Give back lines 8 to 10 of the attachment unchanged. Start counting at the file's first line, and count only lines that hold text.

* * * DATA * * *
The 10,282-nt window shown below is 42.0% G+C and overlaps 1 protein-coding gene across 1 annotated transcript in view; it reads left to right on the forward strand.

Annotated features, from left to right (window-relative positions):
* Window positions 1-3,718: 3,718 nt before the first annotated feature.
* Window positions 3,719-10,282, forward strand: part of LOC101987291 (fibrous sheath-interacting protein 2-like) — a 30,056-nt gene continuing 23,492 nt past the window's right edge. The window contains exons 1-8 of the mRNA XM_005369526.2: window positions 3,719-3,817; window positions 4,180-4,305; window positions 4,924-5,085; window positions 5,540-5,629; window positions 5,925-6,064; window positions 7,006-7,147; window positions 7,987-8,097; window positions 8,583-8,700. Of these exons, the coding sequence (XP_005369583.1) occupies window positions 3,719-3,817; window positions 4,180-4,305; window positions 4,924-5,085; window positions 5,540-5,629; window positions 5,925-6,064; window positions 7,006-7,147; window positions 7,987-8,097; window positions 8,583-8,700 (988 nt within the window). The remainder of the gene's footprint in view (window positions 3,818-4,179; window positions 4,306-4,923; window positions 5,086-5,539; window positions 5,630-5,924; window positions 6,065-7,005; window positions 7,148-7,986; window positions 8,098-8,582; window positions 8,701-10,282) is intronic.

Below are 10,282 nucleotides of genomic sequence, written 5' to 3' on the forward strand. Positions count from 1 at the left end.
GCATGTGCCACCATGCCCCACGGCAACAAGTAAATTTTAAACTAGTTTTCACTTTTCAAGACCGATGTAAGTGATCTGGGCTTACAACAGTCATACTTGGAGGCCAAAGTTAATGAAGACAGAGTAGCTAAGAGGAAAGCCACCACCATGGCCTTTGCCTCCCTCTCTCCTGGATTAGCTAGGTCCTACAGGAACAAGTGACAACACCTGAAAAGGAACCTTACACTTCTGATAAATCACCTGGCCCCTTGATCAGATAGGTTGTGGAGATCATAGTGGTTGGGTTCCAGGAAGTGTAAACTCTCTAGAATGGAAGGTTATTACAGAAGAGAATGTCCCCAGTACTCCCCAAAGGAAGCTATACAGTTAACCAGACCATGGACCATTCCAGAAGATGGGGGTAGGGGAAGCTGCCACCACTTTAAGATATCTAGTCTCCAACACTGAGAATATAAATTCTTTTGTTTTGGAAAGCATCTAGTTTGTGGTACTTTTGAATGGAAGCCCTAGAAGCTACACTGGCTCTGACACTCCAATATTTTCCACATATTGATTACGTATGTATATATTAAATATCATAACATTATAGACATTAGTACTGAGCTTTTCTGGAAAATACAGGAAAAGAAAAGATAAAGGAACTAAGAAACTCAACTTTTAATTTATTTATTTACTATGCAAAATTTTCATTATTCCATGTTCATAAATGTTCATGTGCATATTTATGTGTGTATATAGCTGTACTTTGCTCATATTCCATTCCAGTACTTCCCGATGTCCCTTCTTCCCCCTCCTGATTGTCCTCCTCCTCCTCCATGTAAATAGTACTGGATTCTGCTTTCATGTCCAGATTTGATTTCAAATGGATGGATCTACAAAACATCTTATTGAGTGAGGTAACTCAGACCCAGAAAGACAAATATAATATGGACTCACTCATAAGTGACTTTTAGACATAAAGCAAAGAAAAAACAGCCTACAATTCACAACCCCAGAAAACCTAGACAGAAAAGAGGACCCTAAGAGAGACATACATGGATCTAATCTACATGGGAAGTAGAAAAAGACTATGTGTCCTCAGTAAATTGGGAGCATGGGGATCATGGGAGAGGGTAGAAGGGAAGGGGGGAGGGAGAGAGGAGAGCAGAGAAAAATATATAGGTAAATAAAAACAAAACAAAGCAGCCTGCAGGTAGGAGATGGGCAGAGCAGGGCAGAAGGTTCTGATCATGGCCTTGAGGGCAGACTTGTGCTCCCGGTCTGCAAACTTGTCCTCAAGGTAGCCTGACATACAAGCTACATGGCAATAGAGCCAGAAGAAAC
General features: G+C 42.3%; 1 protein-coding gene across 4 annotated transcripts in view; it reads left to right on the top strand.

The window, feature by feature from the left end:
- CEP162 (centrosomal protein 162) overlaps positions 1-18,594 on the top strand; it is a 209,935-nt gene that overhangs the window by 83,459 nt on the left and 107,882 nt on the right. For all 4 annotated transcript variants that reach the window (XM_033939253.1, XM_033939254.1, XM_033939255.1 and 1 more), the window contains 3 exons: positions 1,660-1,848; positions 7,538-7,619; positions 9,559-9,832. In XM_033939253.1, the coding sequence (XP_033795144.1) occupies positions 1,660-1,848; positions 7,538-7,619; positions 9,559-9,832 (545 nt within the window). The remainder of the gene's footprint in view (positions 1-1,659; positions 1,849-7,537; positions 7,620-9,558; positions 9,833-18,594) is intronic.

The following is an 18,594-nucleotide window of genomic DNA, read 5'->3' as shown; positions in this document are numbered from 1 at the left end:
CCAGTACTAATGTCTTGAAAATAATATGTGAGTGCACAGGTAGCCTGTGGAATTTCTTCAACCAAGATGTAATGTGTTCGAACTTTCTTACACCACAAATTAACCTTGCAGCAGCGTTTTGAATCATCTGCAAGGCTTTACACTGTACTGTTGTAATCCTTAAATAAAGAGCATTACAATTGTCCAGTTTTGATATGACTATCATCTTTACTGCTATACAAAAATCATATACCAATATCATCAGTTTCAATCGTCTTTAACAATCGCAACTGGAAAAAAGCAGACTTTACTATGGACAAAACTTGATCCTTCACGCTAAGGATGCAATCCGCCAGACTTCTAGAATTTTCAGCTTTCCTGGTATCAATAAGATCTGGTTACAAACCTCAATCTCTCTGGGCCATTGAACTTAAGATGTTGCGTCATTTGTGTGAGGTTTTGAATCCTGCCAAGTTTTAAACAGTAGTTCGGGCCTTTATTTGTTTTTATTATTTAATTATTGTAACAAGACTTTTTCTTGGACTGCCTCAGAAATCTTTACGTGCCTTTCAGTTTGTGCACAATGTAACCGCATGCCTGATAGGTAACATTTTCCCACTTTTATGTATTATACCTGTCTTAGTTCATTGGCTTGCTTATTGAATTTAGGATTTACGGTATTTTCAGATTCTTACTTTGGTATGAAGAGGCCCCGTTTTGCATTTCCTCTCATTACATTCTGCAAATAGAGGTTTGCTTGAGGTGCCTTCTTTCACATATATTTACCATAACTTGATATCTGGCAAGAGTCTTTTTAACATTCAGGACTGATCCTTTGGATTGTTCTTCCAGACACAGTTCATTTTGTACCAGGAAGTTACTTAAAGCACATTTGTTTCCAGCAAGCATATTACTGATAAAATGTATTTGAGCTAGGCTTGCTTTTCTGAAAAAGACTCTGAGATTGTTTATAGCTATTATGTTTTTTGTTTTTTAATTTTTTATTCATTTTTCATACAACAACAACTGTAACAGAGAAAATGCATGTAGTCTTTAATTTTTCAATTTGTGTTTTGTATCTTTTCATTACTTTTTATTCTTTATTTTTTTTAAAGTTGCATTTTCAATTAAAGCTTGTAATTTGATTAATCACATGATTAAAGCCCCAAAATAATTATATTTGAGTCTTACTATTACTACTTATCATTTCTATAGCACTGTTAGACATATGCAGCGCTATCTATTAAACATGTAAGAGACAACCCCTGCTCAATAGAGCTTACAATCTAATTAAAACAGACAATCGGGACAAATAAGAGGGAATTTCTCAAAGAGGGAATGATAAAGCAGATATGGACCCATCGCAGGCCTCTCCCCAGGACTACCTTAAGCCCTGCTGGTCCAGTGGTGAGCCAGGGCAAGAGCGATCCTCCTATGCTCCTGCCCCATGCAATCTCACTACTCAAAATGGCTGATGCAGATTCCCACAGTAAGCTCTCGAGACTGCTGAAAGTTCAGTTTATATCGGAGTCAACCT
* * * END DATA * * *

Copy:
The window, feature by feature from the left end:
- CEP162 (centrosomal protein 162) overlaps positions 1-18,594 on the top strand; it is a 209,935-nt gene that overhangs the window by 83,459 nt on the left and 107,882 nt on the right. For all 4 annotated transcript variants that reach the window (XM_033939253.1, XM_033939254.1, XM_033939255.1 and 1 more), the window contains 3 exons: positions 1,660-1,848; positions 7,538-7,619; positions 9,559-9,832. In XM_033939253.1, the coding sequence (XP_033795144.1) occupies positions 1,660-1,848; positions 7,538-7,619; positions 9,559-9,832 (545 nt within the window). The remainder of the gene's footprint in view (positions 1-1,659; positions 1,849-7,537; positions 7,620-9,558; positions 9,833-18,594) is intronic.

The following is an 18,594-nucleotide window of genomic DNA, read 5'->3' as shown; positions in this document are numbered from 1 at the left end: